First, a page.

When one thinks about The Vaselines, so often as an afterthought to Nirvana who covered their songs at the behest of their ever-obsessive frontman, it may beg the question as to whether or not The Vaselines could exist on their own; and if they can, should they? It is no secret that a good percentage of bands that Cobain name-dropped, even if there was no reason in doing so, gave exposure to said bands in ways unprecedented in their immediate worlds. Without Cobain’s golden touch it is conceivable that Atlantic would have passed on The Melvins; and The Raincoats could have been sequestered indefinitely to the vinyl racks. Thus far those two bands have lasting interest, even as fleeting curiosities.
The Vaselines were a Scottish pop band whose songs, when covered by Nirvana, sounded like shitty, but catchy, Buzzcocks b-sides. The fact that Sub Pop is even re-rereleasing the collection is no sign of confidence in the band’s ability to rest on its merit, harm in that respect is made more possible by including an interview with Everett True, grunge’s answer to Paul Morley. Though credit must be given where it is due to the label for preparing the album with immaculate care, packaging beautifully and giving it a stronger personalization than is expected for a retrospective compilation.
Enter the Vaselines is an extension of Sup Pop’s The Way of the Vaselines: a Complete History, released 17 years earlier, though it seems that the history wasn’t sufficiently complete. This time around they’ve taken it upon themselves to rerelease the disc with an additional one featuring demos and live sets in Bristol and London. Even with the addition it still appears that The Vaselines didn’t do a whole lot. Indeed, two EPs and one full-length record can barely fill the time of an eye-blink in this age, especially in America. Still, if one is more than casual in one’s encounter with the band’s work, when time warrants it of course, one may be transfixed by the band’s eccentric lo-fi pop that, simply put, takes school yard jump rope sing-alongs to their logical extreme.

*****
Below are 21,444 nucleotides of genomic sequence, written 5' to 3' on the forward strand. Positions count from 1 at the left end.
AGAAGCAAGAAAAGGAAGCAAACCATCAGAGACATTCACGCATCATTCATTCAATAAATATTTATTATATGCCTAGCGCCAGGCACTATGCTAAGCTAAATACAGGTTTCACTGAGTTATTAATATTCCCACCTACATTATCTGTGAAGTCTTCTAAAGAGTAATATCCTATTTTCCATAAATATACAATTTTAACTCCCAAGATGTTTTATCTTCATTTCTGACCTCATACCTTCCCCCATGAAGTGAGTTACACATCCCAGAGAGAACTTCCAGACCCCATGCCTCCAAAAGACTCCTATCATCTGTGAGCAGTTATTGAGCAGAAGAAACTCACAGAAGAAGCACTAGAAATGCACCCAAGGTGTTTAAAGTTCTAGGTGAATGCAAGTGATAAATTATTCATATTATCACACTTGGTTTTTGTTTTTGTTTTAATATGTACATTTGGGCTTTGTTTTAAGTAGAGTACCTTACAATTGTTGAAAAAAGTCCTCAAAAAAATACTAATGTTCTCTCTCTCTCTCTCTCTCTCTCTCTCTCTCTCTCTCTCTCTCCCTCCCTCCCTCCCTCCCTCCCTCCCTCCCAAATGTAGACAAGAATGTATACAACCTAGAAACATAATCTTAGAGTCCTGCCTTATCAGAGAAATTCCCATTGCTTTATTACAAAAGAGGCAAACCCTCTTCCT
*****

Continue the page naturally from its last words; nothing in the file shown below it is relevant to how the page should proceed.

It’s hard to add to what has already been said by more formidable authorities. Eugene Kelly and Frances McKee are gifted songwriters whose collective air of innocence and nonsense made more interesting their simplest melodies. “Son of a Gun” and “Molly’s Lips,” though taken out of obscurity by Nirvana, are catchy on their own. The much louder contents of Dum-Dum—namely “Sex Sux (Amen),” “Monsterpussy” and “Let’s Get Ugly”—could hold water next to Mudhoney any day. Perhaps it was their imperfection as performers that made the strongest impression, for better and worse. As the Pixies can attest, the late-1980s was not the best time for weird-sounding, rough-edged bands. The lo-fi production of the two EPs actually sound like demos, and the actual demos are even rougher. Eugene Kelly’s deadpan vocals rival that of J. Mascis, McKee is sweet and cherubic but no chanteuse. Such aspect would have turned off the more sheen-addicted audiences of the ’80s, and wouldn’t come to appreciate them as part of the group’s charm. They largely overcome the more glaring roughness in Dum-Dum, a full-on rock record with an actual rhythm section backing them up. The precious pop melding with garage superfuzz is actually the band at its zenith. If anything, it’s an additional testament to how unoriginal Nirvana really was when you hear it.
The second disc is mostly ephemera. For me, personally, hearing a live performance is half the battle, and I largely stay away from them. It’s disappointing to hear that Dum-Dum songs are played far less aggressively than on the album. Some of the stage banter is quite amusing though and it’s not bad to have for completists. The whole thing is really rather enjoyable, especially with its beautiful packaging by Dusty Summers, complete with photos, album covers, etc., not to mention the two interviews in the liner notes.
Though 17 years is somewhat of a random period of time between releasing an album and re-releasing it, the timing is still appropriate and beneficial to the group. The Vaselines have recently gotten back together, at a time when the somewhat similar-sounding twee movement can’t be anymore agonizingly popular, a momentum they could have used when they were performing originally, assuming they would have wanted that of course. One hopes, having heard this, that someone will go out and bestow upon the highly underrated Eugenius—Eugene Kelly’s post-Vaselines band obviously—the same treatment Sub-Pop so lovingly gave The Vaselines.
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MP3: “Son of a Gun”